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Balancing Your Legal Scorecard - Part 2

by Richard Hall

The Balanced Scorecard Perspectives

The four perspectives of the Scorecard provide a balance between short term and long-term objectives, between desired outcomes and drivers for those outcomes and between objective and subjective performance measures.

Many measurement frameworks advocate a balanced range of measures. The Balanced Scorecard is prescriptive about this range, and about how one perspective defines the drivers for the next.

Financial Perspective:
The Balanced Scorecard encourages legal departments to identify their specific financial objectives as relates to the financial objectives of the entire organization. Thus, the legal department embraces the organizations financial strategy. As such, the financial objectives serve as the focus for the legal department's objectives and measures of the other three perspectives.

Every measure should be part of a cause-and-effect relationship that culminates in improving long-term sustainable financial performance. The Balanced Scorecard is an illustration of the strategy, starting with the long-term financial objectives of the organization and then linking them to other initiatives such as the operational processes of the legal department and its investment in employees, systems and outside resources that combine to produce the desired economic performance.

Clearly it is important to get the ‘right' measures. Although it is people, decisions and actions that change performance, measures set the goal, and the old adage "what gets measured gets managed" is still true today.

Leading organizations are now finding new financial measures, as well as the non-financial measures. Rather than simply considering the obvious financial measures of revenue, profit, share value or dividend cover, consideration is being given to a recently developed measure: Economic Value Added. This expresses the amount of value added by the efforts of each department (the legal department for our purposes) in the organization and how those efforts help the overall financial objectives of the organization.

The Organizational Perspective:
One of the key drivers for an organizations success, except in a few rare cases, is organizational efficiency and cost effectiveness. As such, how an organization performs from a bottom line point of view is clearly a top priority for management.

With that in mind, all organizations have their marquee departments, the ones that deliver the maximum contribution to the specific type of financial measure that matters most to them. All organizations also have their average departments and the departments that cost them lots of money, but that they just can't operate without (many times the legal department, which is seen as a drain on the bottom line).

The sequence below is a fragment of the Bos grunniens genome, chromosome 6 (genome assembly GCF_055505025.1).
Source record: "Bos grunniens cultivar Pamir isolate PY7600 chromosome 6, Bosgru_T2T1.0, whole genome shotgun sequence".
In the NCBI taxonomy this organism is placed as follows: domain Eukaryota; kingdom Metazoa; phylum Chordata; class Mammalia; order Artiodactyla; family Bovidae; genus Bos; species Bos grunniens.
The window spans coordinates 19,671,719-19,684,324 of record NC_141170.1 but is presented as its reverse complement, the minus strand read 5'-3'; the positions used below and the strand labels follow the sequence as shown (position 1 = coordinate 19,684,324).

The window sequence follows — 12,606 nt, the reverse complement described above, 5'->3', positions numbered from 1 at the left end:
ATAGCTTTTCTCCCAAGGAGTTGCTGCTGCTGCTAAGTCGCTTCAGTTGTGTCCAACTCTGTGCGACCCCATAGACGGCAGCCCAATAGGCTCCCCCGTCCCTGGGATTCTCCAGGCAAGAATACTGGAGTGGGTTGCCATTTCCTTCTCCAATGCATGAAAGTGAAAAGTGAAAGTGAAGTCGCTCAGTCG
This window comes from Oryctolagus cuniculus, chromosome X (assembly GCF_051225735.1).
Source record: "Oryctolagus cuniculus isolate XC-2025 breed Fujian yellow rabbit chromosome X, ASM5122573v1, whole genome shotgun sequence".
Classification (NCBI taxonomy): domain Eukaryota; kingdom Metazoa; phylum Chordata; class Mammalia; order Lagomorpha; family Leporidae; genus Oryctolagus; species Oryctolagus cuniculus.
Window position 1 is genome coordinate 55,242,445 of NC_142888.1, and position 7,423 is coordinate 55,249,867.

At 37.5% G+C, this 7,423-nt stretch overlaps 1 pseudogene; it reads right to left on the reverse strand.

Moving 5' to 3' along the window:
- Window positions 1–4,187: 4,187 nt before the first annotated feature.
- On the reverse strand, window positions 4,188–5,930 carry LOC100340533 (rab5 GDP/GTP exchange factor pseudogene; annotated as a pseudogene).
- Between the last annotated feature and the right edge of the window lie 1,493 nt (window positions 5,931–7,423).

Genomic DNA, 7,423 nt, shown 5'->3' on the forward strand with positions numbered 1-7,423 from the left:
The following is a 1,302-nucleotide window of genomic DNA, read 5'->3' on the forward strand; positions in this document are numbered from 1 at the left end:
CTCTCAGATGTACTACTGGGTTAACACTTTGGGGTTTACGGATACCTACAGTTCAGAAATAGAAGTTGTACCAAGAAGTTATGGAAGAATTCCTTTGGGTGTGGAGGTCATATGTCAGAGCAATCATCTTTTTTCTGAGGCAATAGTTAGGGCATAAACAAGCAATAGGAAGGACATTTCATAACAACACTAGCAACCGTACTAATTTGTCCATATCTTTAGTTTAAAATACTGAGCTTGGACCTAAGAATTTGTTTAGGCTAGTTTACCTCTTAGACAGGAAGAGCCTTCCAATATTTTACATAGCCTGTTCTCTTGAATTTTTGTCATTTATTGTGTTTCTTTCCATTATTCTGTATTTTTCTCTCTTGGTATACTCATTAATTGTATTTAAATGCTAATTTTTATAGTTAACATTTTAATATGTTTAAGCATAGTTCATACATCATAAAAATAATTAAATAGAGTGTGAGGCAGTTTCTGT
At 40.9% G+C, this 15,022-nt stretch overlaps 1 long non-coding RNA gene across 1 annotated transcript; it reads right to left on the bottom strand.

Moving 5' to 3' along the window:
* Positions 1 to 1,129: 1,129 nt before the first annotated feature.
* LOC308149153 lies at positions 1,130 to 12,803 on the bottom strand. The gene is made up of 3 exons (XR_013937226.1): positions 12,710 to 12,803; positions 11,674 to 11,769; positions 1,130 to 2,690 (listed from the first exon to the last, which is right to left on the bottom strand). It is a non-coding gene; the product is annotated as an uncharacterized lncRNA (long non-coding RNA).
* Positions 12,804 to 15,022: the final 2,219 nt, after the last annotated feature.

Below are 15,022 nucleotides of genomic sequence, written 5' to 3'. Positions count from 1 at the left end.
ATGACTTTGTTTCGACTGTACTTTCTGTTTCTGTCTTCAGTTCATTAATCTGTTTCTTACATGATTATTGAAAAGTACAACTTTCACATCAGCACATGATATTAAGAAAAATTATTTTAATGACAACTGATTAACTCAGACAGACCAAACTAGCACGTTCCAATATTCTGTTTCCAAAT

To maximize financial return, it is the operational efficiency and cost effectiveness of the ‘marquee' department that should be addressed. Departmental measures that reflect the issues that really matter to the organization need to be developed. From these, the key objectives and measures for how the other departments (such as legal) should operate can be established.

In this way an even more powerful link can be established between organizational focused objectives and improved financial performance.

The Legal Department Perspective:
Delivering added organizational satisfaction can be achieved through the operational activities of the legal department. Through the Balanced Scorecard framework organizational focused measures can be supported by measures of the legal management processes that are most critical in meeting the organizations expectations. The objectives and measures for this perspective thus enable a focus on maintaining and improving the performance of those processes that deliver the objectives established as key to satisfying the organizations financial objectives, which in turn satisfy stakeholders.

With this approach, the Balanced Scorecard offers a vehicle to focus on a complete value chain of integrated business processes. It is this that represents one of the major opportunities for the benefits that the Balanced Scorecard can provide over traditional departmental performance measurement systems.

This top-down value-chain process can reveal entirely new areas, within the legal department's business processes, where an organization can gain additional advantage.

The effect can be phenomenal; a reduction in process costs of 1% when combined with an identical reduction in wastage can typically deliver an increase in profits of over 15%.

The Innovation and Learning Perspective:
The adage "our people are our greatest asset" has been honored more in breach than the observance in all too many organizations. It is an issue managers cannot afford to ignore, however. The operations of the organization are undertaken by the people within it. The ability, flexibility and motivation of staff are the foundation of most financial results, organizational objectives and departmental activities that are measured in the other quadrants of the scorecard.

Organizational expectations are always changing and legal departments are, as a consequence, required to make continuous improvement. This relies heavily on the department's ability to innovate, learn and improve, which collectively delivers better results for the whole organization.

The idea that everything else eventually depends upon the staff of an organization could suggest that the ultimate single indicator of long-term sustainable success, if there were such a thing, would be the speed at which the organization can learn to do new things successfully. Used in this way, the Balanced Scorecard framework gives consideration to the importance of investing for the future. Not just in traditional areas of investment such as R

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